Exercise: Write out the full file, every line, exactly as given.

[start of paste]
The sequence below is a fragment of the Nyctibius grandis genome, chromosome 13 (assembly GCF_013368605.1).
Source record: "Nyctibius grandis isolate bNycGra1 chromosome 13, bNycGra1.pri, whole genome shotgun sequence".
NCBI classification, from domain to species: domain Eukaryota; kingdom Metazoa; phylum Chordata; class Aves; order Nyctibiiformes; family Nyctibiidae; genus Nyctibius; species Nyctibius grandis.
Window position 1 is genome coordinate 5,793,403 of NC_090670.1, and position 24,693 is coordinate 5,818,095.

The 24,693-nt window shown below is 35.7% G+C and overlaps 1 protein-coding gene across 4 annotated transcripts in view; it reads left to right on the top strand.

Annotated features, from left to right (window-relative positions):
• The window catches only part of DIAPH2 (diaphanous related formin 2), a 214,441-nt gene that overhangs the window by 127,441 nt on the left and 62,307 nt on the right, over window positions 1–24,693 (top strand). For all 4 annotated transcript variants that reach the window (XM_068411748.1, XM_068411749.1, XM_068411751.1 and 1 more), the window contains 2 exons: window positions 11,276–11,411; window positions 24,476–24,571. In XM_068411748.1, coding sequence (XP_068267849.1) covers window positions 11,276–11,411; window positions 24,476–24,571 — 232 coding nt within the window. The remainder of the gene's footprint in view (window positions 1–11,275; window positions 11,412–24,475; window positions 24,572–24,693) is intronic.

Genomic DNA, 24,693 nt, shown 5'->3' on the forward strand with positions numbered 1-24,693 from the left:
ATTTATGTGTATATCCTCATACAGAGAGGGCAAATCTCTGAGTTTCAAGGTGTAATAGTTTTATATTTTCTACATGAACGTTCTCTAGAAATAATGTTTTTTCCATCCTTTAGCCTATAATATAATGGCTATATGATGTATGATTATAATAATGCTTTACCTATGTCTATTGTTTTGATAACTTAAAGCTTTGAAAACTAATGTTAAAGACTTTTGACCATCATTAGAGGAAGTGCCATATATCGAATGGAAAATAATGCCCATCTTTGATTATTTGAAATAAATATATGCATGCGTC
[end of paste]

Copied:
The sequence below is a fragment of the Nyctibius grandis genome, chromosome 13 (assembly GCF_013368605.1).
Source record: "Nyctibius grandis isolate bNycGra1 chromosome 13, bNycGra1.pri, whole genome shotgun sequence".
NCBI classification, from domain to species: domain Eukaryota; kingdom Metazoa; phylum Chordata; class Aves; order Nyctibiiformes; family Nyctibiidae; genus Nyctibius; species Nyctibius grandis.
Window position 1 is genome coordinate 5,793,403 of NC_090670.1, and position 24,693 is coordinate 5,818,095.

The 24,693-nt window shown below is 35.7% G+C and overlaps 1 protein-coding gene across 4 annotated transcripts in view; it reads left to right on the top strand.

Annotated features, from left to right (window-relative positions):
• The window catches only part of DIAPH2 (diaphanous related formin 2), a 214,441-nt gene that overhangs the window by 127,441 nt on the left and 62,307 nt on the right, over window positions 1–24,693 (top strand). For all 4 annotated transcript variants that reach the window (XM_068411748.1, XM_068411749.1, XM_068411751.1 and 1 more), the window contains 2 exons: window positions 11,276–11,411; window positions 24,476–24,571. In XM_068411748.1, coding sequence (XP_068267849.1) covers window positions 11,276–11,411; window positions 24,476–24,571 — 232 coding nt within the window. The remainder of the gene's footprint in view (window positions 1–11,275; window positions 11,412–24,475; window positions 24,572–24,693) is intronic.

Genomic DNA, 24,693 nt, shown 5'->3' on the forward strand with positions numbered 1-24,693 from the left:
ATTTATGTGTATATCCTCATACAGAGAGGGCAAATCTCTGAGTTTCAAGGTGTAATAGTTTTATATTTTCTACATGAACGTTCTCTAGAAATAATGTTTTTTCCATCCTTTAGCCTATAATATAATGGCTATATGATGTATGATTATAATAATGCTTTACCTATGTCTATTGTTTTGATAACTTAAAGCTTTGAAAACTAATGTTAAAGACTTTTGACCATCATTAGAGGAAGTGCCATATATCGAATGGAAAATAATGCCCATCTTTGATTATTTGAAATAAATATATGCATGCGTC